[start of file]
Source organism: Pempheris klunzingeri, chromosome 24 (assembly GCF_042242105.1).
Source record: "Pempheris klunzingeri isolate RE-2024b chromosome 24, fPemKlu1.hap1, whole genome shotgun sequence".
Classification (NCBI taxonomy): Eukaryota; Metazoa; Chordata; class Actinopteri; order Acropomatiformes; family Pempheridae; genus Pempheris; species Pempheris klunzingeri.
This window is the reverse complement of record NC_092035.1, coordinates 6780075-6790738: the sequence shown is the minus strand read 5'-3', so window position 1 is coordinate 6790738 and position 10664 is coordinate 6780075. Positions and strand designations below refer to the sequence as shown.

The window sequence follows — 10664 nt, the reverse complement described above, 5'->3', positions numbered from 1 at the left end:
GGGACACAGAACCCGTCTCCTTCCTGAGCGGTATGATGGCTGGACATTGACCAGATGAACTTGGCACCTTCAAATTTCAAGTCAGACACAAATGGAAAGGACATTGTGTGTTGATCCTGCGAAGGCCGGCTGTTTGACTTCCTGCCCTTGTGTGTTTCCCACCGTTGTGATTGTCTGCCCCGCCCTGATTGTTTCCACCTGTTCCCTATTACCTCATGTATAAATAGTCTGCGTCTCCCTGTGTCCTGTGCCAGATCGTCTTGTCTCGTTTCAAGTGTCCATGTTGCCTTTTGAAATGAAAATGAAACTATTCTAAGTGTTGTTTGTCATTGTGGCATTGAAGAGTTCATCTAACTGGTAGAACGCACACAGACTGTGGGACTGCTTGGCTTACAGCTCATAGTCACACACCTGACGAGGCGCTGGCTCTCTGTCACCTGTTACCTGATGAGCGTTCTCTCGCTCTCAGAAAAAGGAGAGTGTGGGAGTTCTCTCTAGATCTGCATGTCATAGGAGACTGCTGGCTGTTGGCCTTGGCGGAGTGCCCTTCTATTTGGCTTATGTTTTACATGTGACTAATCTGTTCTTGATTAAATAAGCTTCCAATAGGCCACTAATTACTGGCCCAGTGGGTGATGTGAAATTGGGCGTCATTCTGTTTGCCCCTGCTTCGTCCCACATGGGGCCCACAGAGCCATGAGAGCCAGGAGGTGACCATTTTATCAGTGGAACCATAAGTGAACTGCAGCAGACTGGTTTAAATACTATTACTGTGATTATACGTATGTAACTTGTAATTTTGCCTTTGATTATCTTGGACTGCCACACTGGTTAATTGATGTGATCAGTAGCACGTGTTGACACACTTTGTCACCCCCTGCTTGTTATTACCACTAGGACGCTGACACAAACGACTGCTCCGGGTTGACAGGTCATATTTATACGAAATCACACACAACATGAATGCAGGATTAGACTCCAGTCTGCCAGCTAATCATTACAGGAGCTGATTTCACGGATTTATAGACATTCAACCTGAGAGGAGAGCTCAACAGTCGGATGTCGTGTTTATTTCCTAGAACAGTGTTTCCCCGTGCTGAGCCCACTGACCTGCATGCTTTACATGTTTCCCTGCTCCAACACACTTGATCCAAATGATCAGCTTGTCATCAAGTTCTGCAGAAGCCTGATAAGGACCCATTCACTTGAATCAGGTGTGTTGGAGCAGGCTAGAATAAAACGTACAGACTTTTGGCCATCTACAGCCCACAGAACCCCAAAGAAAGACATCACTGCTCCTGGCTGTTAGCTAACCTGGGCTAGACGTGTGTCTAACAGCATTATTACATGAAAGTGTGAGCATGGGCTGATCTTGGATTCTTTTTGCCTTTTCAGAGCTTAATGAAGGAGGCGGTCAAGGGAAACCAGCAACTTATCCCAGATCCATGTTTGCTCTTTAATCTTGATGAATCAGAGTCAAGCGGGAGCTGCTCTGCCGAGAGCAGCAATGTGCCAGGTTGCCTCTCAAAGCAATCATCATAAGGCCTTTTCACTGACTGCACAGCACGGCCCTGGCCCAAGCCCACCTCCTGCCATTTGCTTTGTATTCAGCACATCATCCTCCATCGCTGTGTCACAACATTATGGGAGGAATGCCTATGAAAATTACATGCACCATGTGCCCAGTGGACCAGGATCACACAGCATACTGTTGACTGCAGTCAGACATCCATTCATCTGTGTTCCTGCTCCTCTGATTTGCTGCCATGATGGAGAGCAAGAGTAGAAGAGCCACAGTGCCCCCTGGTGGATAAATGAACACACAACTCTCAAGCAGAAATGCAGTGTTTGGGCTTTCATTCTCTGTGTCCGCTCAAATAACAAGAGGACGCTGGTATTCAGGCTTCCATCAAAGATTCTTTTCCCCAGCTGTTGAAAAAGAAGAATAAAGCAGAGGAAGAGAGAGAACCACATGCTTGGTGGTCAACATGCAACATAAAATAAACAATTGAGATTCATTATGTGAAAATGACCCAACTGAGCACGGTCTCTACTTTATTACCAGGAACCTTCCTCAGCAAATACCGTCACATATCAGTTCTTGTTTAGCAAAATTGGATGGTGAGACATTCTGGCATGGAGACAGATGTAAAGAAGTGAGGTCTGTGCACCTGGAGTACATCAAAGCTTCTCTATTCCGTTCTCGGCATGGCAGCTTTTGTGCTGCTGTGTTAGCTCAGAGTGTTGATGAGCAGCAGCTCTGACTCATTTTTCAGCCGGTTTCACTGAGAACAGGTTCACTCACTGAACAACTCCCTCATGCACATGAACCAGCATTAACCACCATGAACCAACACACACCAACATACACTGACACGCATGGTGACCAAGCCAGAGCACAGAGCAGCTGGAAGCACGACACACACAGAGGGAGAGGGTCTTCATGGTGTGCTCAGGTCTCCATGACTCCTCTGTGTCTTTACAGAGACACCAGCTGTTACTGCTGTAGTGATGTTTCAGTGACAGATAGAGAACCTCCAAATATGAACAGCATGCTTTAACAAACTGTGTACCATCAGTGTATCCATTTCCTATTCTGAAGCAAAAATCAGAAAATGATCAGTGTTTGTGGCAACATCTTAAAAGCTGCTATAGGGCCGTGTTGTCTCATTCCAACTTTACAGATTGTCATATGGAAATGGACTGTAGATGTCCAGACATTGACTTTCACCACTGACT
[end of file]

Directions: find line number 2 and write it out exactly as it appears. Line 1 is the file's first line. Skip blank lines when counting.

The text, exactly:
Source record: "Pempheris klunzingeri isolate RE-2024b chromosome 24, fPemKlu1.hap1, whole genome shotgun sequence".